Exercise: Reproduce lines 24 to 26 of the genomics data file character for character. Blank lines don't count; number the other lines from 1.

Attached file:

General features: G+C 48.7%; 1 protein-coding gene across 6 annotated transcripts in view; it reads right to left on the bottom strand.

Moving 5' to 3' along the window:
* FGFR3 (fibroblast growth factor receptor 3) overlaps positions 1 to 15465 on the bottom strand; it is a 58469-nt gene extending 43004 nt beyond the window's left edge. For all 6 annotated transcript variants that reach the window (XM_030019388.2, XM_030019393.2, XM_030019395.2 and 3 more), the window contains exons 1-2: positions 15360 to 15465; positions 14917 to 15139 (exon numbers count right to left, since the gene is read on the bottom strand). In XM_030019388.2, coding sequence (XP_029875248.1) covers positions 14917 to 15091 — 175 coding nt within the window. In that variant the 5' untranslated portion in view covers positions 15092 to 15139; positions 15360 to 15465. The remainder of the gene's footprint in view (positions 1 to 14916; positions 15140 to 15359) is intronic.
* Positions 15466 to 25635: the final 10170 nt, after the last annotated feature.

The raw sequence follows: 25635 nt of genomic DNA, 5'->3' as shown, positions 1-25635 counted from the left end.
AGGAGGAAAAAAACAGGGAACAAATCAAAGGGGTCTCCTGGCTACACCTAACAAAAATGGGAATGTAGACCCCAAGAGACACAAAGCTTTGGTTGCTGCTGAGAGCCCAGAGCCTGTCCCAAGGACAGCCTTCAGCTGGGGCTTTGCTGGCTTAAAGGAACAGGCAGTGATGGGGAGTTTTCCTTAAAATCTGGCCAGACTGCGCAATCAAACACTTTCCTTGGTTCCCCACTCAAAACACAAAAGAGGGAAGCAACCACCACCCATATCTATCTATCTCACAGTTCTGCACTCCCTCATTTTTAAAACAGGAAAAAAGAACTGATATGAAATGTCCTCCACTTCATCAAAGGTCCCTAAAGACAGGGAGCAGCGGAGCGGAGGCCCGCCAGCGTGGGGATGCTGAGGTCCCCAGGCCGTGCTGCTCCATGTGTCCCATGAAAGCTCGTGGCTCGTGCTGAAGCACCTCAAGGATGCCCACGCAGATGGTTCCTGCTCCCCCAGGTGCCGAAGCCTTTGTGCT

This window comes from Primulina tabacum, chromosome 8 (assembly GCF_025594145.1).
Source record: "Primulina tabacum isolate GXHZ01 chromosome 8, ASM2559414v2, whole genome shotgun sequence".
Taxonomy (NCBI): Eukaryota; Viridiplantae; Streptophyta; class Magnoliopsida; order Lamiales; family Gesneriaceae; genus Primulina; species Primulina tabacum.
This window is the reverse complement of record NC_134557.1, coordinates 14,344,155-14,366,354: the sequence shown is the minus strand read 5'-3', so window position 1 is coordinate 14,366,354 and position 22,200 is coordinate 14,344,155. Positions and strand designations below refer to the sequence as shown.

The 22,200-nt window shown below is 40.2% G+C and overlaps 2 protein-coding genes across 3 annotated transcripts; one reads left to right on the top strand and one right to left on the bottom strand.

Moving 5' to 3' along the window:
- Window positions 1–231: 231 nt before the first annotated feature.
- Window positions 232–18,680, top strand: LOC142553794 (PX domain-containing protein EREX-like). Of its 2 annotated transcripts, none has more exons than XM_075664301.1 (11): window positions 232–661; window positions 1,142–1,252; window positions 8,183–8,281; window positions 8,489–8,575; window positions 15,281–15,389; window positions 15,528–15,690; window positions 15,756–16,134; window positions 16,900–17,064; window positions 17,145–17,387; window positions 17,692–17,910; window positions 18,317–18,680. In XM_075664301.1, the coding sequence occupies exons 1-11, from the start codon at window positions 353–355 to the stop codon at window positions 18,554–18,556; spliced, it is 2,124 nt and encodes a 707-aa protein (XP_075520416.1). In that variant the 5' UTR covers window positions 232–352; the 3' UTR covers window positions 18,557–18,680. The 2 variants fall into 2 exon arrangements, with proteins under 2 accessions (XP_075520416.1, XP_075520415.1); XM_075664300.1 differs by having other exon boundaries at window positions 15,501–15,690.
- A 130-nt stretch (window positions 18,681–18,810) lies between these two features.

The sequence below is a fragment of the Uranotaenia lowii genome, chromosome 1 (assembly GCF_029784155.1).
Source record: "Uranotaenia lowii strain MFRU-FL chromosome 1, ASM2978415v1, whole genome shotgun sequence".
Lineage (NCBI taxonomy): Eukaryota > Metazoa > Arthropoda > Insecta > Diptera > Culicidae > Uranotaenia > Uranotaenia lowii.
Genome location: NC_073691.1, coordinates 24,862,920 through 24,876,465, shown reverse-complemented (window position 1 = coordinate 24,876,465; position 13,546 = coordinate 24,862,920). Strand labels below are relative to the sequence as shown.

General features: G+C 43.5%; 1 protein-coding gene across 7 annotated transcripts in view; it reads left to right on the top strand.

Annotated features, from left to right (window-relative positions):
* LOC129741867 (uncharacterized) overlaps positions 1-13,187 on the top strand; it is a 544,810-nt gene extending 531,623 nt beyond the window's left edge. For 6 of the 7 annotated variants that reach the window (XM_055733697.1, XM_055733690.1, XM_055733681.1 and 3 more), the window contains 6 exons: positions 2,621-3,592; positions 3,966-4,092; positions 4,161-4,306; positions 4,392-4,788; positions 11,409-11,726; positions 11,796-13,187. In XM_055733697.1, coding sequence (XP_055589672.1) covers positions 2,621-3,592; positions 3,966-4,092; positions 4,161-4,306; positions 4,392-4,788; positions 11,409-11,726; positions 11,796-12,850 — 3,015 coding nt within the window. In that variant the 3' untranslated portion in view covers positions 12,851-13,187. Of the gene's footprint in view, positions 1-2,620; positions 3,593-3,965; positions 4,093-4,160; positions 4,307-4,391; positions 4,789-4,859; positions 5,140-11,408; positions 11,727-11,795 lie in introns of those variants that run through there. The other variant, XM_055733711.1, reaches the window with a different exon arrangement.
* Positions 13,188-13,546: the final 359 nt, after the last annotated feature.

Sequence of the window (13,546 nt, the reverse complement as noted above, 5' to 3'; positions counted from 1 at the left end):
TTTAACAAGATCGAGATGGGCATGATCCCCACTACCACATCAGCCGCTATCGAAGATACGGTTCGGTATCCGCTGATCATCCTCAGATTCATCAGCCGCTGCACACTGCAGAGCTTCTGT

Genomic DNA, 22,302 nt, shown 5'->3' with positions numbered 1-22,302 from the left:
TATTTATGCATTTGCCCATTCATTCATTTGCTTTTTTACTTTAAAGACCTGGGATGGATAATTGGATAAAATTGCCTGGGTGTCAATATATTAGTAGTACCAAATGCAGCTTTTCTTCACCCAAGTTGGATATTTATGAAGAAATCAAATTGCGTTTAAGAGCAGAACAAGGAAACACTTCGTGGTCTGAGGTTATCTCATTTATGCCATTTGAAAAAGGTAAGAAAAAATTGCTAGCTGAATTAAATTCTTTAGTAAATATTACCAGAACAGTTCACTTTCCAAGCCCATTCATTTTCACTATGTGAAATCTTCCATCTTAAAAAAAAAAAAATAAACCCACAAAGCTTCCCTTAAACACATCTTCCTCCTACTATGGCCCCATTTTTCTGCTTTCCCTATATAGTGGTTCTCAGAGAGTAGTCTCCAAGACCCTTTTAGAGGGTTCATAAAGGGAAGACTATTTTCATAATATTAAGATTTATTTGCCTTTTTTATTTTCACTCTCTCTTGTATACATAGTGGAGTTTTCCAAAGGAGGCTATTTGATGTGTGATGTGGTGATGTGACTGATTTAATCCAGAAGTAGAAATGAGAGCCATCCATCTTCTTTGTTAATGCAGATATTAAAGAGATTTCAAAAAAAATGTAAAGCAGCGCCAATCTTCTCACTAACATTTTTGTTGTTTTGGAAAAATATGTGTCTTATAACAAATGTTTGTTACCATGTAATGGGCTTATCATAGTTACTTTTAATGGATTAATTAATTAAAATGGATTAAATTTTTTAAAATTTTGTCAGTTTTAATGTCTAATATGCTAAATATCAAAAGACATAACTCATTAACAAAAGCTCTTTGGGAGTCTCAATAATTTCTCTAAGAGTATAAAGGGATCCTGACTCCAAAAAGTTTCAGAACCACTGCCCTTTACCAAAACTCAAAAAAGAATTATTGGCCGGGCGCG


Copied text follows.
Sequence of the window (13,546 nt, the reverse complement as noted above, 5' to 3'; positions counted from 1 at the left end):
TTTAACAAGATCGAGATGGGCATGATCCCCACTACCACATCAGCCGCTATCGAAGATACGGTTCGGTATCCGCTGATCATCCTCAGATTCATCAGCCGCTGCACACTGCAGAGCTTCTGT

Genomic DNA, 22,302 nt, shown 5'->3' with positions numbered 1-22,302 from the left: